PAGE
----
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RNA expression profiles of the human ABC transporter family in patient-derived leukemia cell lines and in HL60 cells exposed to chemotherapeutic drugs Pahl, Allison B.

Abstract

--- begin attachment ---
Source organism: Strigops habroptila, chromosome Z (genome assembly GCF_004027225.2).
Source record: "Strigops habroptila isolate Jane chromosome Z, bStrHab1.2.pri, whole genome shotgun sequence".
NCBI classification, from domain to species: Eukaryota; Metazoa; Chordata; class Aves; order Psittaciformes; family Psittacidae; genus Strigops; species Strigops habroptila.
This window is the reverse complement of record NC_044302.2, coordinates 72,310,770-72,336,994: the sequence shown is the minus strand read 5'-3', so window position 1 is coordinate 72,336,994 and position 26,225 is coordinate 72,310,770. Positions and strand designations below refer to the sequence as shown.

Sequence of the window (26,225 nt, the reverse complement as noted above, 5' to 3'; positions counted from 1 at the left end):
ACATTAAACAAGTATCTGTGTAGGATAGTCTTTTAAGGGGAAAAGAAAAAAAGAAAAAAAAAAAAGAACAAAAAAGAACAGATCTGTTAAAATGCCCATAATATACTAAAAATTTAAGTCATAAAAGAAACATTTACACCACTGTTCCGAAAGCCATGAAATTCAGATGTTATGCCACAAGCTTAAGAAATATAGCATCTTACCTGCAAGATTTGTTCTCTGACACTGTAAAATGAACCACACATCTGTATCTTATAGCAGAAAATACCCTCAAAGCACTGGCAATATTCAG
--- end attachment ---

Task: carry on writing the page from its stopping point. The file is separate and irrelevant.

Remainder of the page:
Poor outcome in Acute Myeloid Leukemia (AML) is associated with the elevated expression of P-glycoprotein (Pgp) and the Multidrug-Associated Resistance Protein (MRP1), members of the ATP-Binding Cassette (ABC) protein superfamily. However, a proportion of A M L patient blasts demonstrates drug-efflux that is not correlated with Pgp or MRP1 expression. The AML1, 2 and 3 cell lines, derived from AML patient blasts at relapse, exhibit ATP-dependent daunorubicin accumulation with no Pgp and low MRP1 expression. This evidence strongly suggests the presence of energy-dependent processes distinct from Pgp that contribute to daunorubicin efflux. The large number of human ABC proteins (>50) and the complex nature of drug efflux in Multiple Drug Resistance (MDR) deems it reasonable to expect that currently uncharacterized ABC proteins may contribute to drug efflux in AML. Our laboratory has developed a Competitive-Reverse Transcription-Polymerase Chain Reaction (C-RT-PCR) assay to examine global mRNA expression of 40 human A BC transcripts to evaluate their contribution to MDR in cancer cell lines. This assay uses RNA competitors for each transcript and the fluorescently labeled PCR products are detected using an automated DNA sequencer. Surprisingly, C-RT-PCR expression profiles of the AML cell lines revealed that the majority of ABC transcripts examined were detectable (75%) and that considerable patient heterogeneity was evident, providing no clear indication of which ABCs might be relevant to MDR. To address this issue, we examined whether chemotherapeutic drugs could induce expression of ABC genes. The human HL60 leukemic cell line was exposed for 24 hours to individual chemotherapeutic drugs at low drug concentrations. Using C-RT-PCR, significant expression changes were detected with only 2% of the transcripts examined. Among these, a 6.2 ± 1.1-fold increase in MRP7 (p

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